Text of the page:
Markets, including agricultural ones, remain highly unsettled at the turn worse in China-US trade relations.
If US President Donald Trump last week unnerved investors by announcing plans to hit a further $300bn in Chinese goods with a 10% tariff, the renminbi’s 1.3% plunge on Monday to 7.03 per $1, breaking the 7.0 mark for the first time in 11 years, only added to the jitters.
The People’s Bank of China, which has previously defended the 7 mark, said that the currency’s drop reflected trade protectionism and tariffs on Chinese goods (albeit without specific mention of the US).
The Chinese central bank added that it “has the experience, confidence and capacity to keep the renminbi exchange rate fundamentally stable at a reasonable and balanced level”.
Still, share markets were showing signs of the trade worries, with Hong Kong stocks ended down 2.8%, and Shanghai ones 1.6%, with Tokyo’s Nikkei index closing 1.7% lower, and London shares trading 1.6% to the bad in early deals.
Wall Street shares are forecast opening more than 1.0% down.
“The atmosphere on markets remain gloomy,” said Agritel, adding that “the escalation in the trade war between US and China will have a negative impact on the level of US agricultural products’ exports”.
And on ag markets, it was cotton again which showed particular softness.
Not only is the fibre usually a hefty US export to China, trade which is obviously threatened by trade tensions, it is also, as an industrial commodity, viewed as more sensitive than many other ags to world economy fears, and more likely to move in the same direction as shares.
Not that cotton bulls don’t have some cards to play.
Louis Rose at Rose Commodity Group flagged that “concerns regarding dryness across west Texas, Oklahoma and Kansas are increasing, with some areas of the south eastern states also reporting very hot and dry conditions”.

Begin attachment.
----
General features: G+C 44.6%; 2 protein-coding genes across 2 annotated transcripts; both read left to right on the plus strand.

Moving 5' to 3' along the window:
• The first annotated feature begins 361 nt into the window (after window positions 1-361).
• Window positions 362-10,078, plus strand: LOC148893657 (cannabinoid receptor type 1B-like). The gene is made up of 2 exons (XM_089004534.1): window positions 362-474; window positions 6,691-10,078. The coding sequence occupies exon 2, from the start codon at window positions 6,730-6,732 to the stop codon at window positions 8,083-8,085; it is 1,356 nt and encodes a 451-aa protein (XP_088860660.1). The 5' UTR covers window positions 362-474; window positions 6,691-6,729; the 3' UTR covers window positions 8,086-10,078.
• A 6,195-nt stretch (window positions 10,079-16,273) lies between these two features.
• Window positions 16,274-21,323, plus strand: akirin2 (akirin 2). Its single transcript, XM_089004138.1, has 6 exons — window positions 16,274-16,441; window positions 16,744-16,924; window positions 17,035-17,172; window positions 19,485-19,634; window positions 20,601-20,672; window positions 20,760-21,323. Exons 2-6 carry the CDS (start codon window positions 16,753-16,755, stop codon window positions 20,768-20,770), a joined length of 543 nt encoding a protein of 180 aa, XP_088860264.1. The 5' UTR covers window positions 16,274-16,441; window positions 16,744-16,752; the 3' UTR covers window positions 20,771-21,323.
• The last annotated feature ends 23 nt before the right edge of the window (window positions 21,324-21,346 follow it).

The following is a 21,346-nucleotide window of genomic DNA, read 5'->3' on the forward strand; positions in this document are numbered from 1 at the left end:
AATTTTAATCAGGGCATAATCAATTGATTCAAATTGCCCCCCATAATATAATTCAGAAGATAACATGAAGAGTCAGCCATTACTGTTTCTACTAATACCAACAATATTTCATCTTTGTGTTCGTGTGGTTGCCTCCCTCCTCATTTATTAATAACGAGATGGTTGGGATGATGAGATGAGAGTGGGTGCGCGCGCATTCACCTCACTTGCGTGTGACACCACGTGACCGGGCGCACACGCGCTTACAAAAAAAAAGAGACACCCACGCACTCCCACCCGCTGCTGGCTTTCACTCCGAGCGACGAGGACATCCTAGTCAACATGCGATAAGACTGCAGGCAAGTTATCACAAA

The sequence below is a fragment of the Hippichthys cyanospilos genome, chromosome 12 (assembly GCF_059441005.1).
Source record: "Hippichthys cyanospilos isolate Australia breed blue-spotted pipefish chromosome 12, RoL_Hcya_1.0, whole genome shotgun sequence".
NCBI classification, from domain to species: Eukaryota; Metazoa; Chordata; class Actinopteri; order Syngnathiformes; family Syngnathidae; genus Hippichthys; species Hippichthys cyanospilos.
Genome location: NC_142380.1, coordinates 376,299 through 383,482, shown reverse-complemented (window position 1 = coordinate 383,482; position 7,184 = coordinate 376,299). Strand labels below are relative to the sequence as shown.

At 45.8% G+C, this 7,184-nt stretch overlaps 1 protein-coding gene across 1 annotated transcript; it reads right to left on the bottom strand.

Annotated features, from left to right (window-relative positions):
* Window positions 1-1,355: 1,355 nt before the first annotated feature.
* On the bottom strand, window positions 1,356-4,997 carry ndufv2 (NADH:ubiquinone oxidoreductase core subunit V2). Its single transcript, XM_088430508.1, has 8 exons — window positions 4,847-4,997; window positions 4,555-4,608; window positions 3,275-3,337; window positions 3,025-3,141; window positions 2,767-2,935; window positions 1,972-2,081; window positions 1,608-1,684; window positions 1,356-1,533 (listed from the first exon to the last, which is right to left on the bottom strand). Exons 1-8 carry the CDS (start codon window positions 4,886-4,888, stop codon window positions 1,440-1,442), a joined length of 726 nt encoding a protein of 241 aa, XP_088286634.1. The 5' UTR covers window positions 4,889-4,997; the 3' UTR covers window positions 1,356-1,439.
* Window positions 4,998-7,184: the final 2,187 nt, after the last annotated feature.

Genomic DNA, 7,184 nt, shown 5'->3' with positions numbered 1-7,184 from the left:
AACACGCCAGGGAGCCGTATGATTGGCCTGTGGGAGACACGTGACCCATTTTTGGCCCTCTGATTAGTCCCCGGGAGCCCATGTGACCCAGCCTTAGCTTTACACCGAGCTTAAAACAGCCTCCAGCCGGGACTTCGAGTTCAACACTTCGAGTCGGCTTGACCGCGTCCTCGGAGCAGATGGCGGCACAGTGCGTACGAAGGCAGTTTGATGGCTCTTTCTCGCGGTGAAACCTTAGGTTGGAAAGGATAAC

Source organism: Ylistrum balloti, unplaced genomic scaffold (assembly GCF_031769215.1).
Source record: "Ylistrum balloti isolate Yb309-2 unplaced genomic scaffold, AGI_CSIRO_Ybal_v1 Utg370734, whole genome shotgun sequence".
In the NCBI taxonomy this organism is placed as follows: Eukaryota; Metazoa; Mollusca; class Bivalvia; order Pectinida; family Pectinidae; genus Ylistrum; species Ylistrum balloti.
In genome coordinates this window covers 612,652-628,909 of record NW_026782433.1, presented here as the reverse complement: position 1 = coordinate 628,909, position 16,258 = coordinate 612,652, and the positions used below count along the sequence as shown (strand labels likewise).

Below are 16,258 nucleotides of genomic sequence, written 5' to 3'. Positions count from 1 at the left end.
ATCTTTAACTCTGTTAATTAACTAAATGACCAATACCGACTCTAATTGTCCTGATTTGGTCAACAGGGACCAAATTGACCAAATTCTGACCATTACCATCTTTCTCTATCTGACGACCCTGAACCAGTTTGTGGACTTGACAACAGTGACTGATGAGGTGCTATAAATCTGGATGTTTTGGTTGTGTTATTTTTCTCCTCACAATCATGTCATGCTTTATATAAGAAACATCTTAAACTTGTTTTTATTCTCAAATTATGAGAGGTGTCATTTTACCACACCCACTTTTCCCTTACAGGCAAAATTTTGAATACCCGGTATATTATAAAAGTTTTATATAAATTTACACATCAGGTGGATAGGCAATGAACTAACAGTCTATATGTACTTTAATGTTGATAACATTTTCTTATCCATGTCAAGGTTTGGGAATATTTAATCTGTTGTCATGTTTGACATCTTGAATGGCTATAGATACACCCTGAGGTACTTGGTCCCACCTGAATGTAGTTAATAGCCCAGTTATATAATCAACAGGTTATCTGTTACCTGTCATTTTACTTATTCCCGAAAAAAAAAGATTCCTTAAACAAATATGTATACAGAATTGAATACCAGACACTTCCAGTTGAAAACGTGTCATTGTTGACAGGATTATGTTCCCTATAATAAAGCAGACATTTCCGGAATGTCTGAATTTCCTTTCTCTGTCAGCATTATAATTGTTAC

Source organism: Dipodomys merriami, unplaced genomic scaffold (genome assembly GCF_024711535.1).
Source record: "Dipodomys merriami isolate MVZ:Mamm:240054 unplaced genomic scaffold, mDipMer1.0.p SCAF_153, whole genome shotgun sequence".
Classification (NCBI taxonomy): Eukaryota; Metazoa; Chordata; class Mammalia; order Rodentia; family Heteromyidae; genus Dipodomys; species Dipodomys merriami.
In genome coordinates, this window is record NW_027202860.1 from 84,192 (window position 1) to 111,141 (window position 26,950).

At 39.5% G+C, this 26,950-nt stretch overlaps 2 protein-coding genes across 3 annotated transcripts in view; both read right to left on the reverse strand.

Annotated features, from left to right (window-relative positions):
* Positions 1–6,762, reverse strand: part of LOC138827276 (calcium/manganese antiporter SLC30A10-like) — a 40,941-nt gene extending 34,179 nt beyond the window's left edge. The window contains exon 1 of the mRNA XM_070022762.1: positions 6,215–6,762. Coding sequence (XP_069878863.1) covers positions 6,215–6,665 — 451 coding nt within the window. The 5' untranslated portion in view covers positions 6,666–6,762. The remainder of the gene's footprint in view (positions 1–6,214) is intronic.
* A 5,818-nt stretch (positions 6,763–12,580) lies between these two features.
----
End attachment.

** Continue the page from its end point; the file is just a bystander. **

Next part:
While the “latter (and the Mid-south) are expected to see rain and showers over the coming week… the forecast remains hot and dry across the former areas”.
Mr Rose also saw, with prices now at three-year lows, the potential for physical demand to increase, and for support as speculators take profits on their hefty short bets in cotton.
“Despite the market moving (and settling) below the psychologically significant level of 60.00 cents per pound, we expect speculators to lock in some profit this week ahead of next week’s Wasde report release” from the US Department of Agriculture, on August 12.
Plexus Cotton said that “we need to remind ourselves that while the crops are generally looking good at this point, there is still a lot of weather to negotiate over the coming months,” while viewing the weak interest-rate regimes as ultimately supportive of commodity prices.
“We believe that sooner or later this monetary folly of cheap money is going to lift commodities.”
However, the trading house added that “timing these events is difficult and for now there is no reason to fight the prevailing downtrend”.
New York cotton futures for December slumped a further 2.5% to 57.91 cents a pound as of 09:55 UK time (03:55 Chicago time) - taking to 9.3% their plunge in three sessions.
At one point, the contract touched 57.26 cents a pound, the weakest for a nearest-but-one contract since March 2016.